Breach of contract. The 17 appellants are social workers and certificated teachers employed by the Atlanta Board of Education. All of the appellants are tenured employees with employment records ranging from more than three years to more than twenty years. As tenured employees each had varying degrees of seniority with concurrent bumping rights over less senior employees. Employees of the Atlanta Board of Education over the past several years had worked in two or more areas of funding, one being general funding from revenues provided by the city of Atlanta and another being in an area funded by federally supported programs. One of these federally funded programs was Title XX, Child Care Centers. For the last several years most, if not all, of the 17 appellants had worked in the Title XX program and been paid. (by the Atlanta Board of Education) out of Title XX federal funds provided to the city. The documents furnished to the jury by appellants show that as late as 1977 and apparently for some time earlier, all teachers and social workers in the Atlanta system signed similar contracts. These contracts usually provided for an annual contract payable in 24 semi-monthly payments for twelve months throughout the scholastic year. It is undisputed that traditionally the school year and payment period ran from September 1 to the following August 31. It also was the policy followed by the Board of Education to determine and award incremental "step" increases in September so that the first payment in September for services performed in September (occurring on September 20) would include any incremental increases in pay. The several contracts adduced in evidence by appellants for the 1977-78 school year were all presented to the appellants apparently in May, 1977, before the end of the June teaching period. Each contract was executed within a short time thereafter but indicated that the contract was viable between the parties as of the first day of September, 1977. For the school year 1978-79, the same form contracts were presented to each of the appellants as well as other employees. However, all the contracts indicated that the contract was entered into between the parties as of the first day of July. Contracts in evidence for the years 1979-80 and 1980-81 also indicated an effective date of July 1. Thus all the contracts were signed by the employees in May or June of each year and indicated that the contracts took effect on July 1. However, it was not disputed that all the general fund contracts contemplated an effective period for payment purposes as extending from September 1 until August 31 of the following year. Thus, whether a teacher or social worker paid from general funds worked in July or August was not relevant to payment because the contract called for 24 semi-monthly payments extending from September 1 to August 31.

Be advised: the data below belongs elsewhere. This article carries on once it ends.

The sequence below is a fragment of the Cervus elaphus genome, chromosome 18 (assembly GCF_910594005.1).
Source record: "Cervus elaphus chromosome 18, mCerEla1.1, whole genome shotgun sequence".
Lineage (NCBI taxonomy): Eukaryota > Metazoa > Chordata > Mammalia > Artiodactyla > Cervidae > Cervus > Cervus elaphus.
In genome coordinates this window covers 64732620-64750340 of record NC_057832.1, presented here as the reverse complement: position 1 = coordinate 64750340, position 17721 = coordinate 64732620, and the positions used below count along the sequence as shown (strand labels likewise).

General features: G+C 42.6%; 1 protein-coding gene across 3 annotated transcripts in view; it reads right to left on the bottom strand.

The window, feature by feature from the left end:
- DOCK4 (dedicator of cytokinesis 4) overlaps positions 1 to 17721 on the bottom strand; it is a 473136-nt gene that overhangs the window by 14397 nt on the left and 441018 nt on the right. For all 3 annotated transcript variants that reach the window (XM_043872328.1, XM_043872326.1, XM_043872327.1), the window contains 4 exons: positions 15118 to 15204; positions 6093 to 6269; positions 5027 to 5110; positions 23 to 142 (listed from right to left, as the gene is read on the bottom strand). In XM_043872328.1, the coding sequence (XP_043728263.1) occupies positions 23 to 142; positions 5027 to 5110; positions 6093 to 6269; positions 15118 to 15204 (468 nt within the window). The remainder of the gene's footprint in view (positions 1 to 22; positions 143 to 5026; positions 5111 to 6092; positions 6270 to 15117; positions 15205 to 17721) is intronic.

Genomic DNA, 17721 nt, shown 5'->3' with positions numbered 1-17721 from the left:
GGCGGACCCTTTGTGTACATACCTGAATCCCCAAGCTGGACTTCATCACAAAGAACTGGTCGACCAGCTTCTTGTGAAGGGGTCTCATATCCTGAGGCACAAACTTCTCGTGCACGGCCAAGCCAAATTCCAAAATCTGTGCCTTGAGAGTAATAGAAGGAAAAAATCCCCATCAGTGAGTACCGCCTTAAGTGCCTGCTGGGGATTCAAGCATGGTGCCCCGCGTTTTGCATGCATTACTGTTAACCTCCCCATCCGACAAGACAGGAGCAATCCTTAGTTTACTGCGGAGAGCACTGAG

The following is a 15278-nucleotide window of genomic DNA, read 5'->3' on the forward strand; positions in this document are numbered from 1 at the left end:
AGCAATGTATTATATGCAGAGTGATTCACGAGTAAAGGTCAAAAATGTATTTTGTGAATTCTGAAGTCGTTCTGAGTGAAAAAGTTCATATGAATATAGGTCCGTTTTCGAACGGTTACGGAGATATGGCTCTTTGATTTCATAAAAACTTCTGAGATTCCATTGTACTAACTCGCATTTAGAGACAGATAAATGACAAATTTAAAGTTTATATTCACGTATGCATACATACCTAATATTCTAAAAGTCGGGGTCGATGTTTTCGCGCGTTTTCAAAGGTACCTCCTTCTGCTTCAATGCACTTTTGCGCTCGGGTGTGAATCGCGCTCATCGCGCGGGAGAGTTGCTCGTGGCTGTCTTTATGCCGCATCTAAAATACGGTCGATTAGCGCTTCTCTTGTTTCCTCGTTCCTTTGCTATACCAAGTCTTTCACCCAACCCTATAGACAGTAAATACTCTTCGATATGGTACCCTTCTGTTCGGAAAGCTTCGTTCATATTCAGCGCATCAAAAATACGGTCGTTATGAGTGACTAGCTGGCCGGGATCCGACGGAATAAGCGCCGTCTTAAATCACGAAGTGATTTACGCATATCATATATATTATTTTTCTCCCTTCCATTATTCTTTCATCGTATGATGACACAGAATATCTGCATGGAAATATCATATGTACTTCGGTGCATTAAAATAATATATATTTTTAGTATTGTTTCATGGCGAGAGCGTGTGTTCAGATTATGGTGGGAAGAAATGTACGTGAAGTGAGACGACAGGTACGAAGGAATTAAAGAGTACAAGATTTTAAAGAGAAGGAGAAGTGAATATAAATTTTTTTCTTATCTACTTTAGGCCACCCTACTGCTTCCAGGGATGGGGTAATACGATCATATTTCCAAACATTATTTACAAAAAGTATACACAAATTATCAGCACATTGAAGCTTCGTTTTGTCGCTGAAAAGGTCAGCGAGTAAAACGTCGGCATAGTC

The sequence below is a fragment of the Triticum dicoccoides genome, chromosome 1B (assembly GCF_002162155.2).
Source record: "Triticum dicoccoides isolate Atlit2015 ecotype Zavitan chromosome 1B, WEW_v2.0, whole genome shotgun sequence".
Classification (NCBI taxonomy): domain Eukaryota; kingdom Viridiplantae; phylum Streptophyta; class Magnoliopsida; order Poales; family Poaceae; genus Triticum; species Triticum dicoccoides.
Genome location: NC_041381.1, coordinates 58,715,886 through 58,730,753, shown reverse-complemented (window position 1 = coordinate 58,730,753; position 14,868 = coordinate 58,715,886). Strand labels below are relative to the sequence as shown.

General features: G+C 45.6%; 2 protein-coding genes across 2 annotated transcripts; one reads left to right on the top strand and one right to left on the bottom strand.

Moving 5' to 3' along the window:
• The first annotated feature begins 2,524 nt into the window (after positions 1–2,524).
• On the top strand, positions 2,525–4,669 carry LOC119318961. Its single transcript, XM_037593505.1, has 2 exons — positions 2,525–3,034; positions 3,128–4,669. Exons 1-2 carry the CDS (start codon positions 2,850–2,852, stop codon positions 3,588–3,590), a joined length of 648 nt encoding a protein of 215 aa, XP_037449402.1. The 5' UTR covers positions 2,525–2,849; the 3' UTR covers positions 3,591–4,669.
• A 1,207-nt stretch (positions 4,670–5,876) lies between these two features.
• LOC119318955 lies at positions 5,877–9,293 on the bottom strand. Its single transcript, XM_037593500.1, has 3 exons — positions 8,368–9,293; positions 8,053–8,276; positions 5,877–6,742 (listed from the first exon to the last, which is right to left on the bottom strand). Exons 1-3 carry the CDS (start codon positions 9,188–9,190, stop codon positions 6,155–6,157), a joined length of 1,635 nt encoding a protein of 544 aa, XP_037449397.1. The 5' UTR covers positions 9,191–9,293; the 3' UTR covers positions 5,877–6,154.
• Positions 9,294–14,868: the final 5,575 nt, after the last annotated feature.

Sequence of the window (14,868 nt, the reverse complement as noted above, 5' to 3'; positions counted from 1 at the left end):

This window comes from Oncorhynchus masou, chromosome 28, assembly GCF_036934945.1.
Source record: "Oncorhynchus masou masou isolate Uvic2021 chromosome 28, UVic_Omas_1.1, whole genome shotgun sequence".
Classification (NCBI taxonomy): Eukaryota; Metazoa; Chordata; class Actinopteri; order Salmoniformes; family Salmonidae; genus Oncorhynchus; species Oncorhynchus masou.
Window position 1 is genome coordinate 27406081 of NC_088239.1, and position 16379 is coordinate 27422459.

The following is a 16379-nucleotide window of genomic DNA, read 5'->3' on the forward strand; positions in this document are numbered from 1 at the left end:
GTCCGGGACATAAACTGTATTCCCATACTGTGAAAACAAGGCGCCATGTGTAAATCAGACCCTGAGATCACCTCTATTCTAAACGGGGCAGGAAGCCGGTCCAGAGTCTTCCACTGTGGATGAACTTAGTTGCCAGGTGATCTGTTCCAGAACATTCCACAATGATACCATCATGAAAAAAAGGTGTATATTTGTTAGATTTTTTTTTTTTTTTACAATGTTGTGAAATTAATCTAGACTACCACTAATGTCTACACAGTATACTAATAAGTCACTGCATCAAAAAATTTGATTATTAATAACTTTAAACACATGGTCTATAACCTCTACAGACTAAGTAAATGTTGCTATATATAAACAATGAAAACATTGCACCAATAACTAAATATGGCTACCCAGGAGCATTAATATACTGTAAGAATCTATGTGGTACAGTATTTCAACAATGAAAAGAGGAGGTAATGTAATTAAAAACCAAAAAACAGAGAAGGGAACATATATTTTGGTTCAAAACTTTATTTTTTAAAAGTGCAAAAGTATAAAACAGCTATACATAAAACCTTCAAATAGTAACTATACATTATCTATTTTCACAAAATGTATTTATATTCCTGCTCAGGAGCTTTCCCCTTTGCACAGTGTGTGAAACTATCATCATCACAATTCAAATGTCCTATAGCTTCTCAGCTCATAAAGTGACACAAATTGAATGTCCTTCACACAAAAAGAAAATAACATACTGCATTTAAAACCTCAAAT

In the spring of 1978 the same general contracts were presented (by mail) to all returning employees showing a contract date of July 1, 1978. However, those contracts mailed to the 17 appellants, all of whom were engaged in the Title XX day care program during the year 1977-78, had a provision different from all the other professional employment contracts. Whereas all other contracts for the school year 1978-79 were understood to run from September 1 to August 31, each of the 17 contracts involved had an asterisk by the words "scholastic year 1978-1979* ." At the bottom of each of these 17 contracts were the additional words "* July 1, 1978-June 30, 1979 (Title 20 Program)." Additionally the contract provided: "This agreement contains the entire understanding between the parties hereto, and supersedes any prior written or oral contracts or agreements between the parties hereto respecting the subject matter." Each of the appellants executed their respective contract prior to July 1, 1978 and effective July 1, 1978. Under the immediately preceding contract signed by each appellant for school year 1977-78, each appellant was due the 21st through 24th payments under that contract for salary due for July and August, 1978. However, as interpreted by the trial court, the new contract for school year 1978-79 became effective July 1, 1978 and ran for twelve months until June 30, 1979. Because the 1978-79 agreement was a new contract which superseded all previous agreements between the parties, the effect of the new contract was to nullify the July and August payments under the 1977-78 contract and replace those two months' salary installments with those provided under the 1978-79 contract. Inasmuch as the amounts paid were the same, appellants had no lapse of payments. In September, 1978 each appellant received his or her incremental increase along with all other Atlanta school teachers and social workers.